The Naive and the Sentimental Novelist by Orhan Pamuk

By Orhan Pamuk

From the Nobel Prize-winning novelist, an encouraged, considerate, and deeply own publication approximately interpreting and writing novels.
 
In this attention-grabbing set of essays, in accordance with the talks he added at Harvard collage as a part of the prestigious Norton Lecture sequence, Pamuk offers a finished and provocative thought of the radical and the event of analyzing. Drawing on Friedrich Schiller’s well-known contrast among “naïve” writers—those who write spontaneously—and “sentimental” writers—those who're reflective and aware—Pamuk finds special methods of processing and composing the written note. he is taking us via his personal literary trip and the loved novels of his formative years to explain the singular event of studying. exact, nuanced, and passionate, this publication should be liked through readers and writers alike.

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By Orhan Pamuk

From the Nobel Prize-winning novelist, an encouraged, considerate, and deeply own publication approximately interpreting and writing novels.
 
In this attention-grabbing set of essays, in accordance with the talks he added at Harvard collage as a part of the prestigious Norton Lecture sequence, Pamuk offers a finished and provocative thought of the radical and the event of analyzing. Drawing on Friedrich Schiller’s well-known contrast among “naïve” writers—those who write spontaneously—and “sentimental” writers—those who're reflective and aware—Pamuk finds special methods of processing and composing the written note. he is taking us via his personal literary trip and the loved novels of his formative years to explain the singular event of studying. exact, nuanced, and passionate, this publication should be liked through readers and writers alike.

Show description

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Additional info for The Naive and the Sentimental Novelist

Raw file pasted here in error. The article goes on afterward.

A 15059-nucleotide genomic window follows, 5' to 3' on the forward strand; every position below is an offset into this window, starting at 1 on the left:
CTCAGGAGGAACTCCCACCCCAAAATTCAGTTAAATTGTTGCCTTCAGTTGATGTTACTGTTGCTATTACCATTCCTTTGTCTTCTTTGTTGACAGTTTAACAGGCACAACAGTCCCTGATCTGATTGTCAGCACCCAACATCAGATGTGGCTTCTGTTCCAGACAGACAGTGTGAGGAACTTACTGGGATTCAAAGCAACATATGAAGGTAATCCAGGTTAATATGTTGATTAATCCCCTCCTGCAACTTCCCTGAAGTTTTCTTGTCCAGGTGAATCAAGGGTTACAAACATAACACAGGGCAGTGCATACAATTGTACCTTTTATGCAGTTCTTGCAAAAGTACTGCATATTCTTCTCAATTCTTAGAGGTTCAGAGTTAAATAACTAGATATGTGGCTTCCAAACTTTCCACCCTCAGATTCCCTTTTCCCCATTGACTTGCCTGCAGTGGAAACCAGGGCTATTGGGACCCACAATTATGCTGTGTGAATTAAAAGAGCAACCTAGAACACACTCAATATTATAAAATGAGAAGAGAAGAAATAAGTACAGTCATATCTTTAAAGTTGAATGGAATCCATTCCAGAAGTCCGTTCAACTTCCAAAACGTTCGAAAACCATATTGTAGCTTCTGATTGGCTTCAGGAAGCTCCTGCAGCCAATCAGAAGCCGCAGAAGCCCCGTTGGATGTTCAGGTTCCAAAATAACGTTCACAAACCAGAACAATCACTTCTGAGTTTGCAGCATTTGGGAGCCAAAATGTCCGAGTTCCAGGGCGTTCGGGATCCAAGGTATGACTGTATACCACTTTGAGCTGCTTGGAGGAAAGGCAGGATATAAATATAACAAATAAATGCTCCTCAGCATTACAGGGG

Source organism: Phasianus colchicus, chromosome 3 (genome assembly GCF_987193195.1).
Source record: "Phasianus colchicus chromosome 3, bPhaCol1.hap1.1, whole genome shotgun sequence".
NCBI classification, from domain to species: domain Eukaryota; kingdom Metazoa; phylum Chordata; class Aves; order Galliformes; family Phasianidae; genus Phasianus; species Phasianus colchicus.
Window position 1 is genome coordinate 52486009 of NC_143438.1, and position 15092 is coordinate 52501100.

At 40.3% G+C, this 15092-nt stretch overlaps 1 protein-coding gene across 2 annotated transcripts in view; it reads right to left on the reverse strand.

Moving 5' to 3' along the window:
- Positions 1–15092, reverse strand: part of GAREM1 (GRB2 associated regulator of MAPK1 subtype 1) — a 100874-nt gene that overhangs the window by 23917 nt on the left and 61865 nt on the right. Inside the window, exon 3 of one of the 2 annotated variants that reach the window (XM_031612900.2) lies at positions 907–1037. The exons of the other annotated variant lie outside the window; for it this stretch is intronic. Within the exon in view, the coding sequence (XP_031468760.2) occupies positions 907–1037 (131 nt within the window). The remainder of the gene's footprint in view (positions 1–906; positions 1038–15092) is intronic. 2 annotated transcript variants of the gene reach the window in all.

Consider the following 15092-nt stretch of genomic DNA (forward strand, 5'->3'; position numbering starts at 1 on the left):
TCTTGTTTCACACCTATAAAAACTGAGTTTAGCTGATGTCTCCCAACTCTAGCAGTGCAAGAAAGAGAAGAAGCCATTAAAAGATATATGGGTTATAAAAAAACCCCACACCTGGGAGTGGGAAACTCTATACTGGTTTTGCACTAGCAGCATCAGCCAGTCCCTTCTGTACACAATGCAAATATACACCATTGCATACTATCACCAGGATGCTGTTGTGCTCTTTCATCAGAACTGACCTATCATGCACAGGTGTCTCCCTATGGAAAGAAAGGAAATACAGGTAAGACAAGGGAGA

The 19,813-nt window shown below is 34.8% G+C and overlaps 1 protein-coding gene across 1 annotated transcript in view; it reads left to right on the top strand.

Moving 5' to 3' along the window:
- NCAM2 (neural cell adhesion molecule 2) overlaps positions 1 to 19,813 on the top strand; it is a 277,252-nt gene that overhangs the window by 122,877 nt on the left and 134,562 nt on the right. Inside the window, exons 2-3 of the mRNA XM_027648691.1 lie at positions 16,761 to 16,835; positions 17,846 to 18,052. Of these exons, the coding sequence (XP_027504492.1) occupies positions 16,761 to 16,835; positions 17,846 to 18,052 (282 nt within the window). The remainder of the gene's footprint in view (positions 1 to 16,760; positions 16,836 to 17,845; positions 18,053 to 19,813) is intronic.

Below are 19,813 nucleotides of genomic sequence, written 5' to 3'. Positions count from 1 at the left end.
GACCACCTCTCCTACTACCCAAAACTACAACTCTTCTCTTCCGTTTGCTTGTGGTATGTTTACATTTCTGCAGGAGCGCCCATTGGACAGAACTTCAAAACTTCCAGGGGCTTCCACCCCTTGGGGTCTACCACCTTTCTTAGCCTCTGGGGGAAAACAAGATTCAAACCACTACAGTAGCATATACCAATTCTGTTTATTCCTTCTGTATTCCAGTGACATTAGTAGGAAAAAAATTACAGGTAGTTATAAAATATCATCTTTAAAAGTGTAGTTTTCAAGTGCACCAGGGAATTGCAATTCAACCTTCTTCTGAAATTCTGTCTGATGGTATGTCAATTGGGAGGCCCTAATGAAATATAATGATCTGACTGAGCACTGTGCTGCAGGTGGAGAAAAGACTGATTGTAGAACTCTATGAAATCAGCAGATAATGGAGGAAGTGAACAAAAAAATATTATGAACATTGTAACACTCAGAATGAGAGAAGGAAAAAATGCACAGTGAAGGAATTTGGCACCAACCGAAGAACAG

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My habits of secrecy and loneliness were too deeply in­ grained. I had become like my grandfather, who, in a rare moment of self-revelation, told me he was a "lone wolf"; the most unsociable of an unsocia- ble tribe. Though I've changed as I've grown older, I still sometimes wonder if one reason I write is because I am filled with all the words I never spoke as a child. 26 Two things opened up for me the narrow passage through which I finally escaped Gardenland for good. The first was books. I learned to read early and, once started, could not get enough of books.

At night, I could hear mice scampering across the cement floor, terrifying me when I woke up having to pee and pick my way through the darkness to the bathroom. 19 When we finally moved from the cinder-block house, it was to another, bigger version of that house rather than to the dream house of the blue­ print. One night, my mother's screaming woke me. I hurried into the bedroom she and my stepfather occupied and found him beating her. When I tried to stop him, he threw me across the room. The next morning my mother told me he was sorry, but it was too late.

Journal Entry Reflect on how you change your language on the basis of situation. What are some factors that influence the changes you make? Also consider your writing. Have you consciously thought about how different writing tasks call for different conventions? If so, how have the tasks you've performed and their associated writing conventions differed? FEATURES OF PERSONAL WRITING Good personal writing is like fiction—except the events are real. For example, both kinds of writing do far more than simply narrate events.

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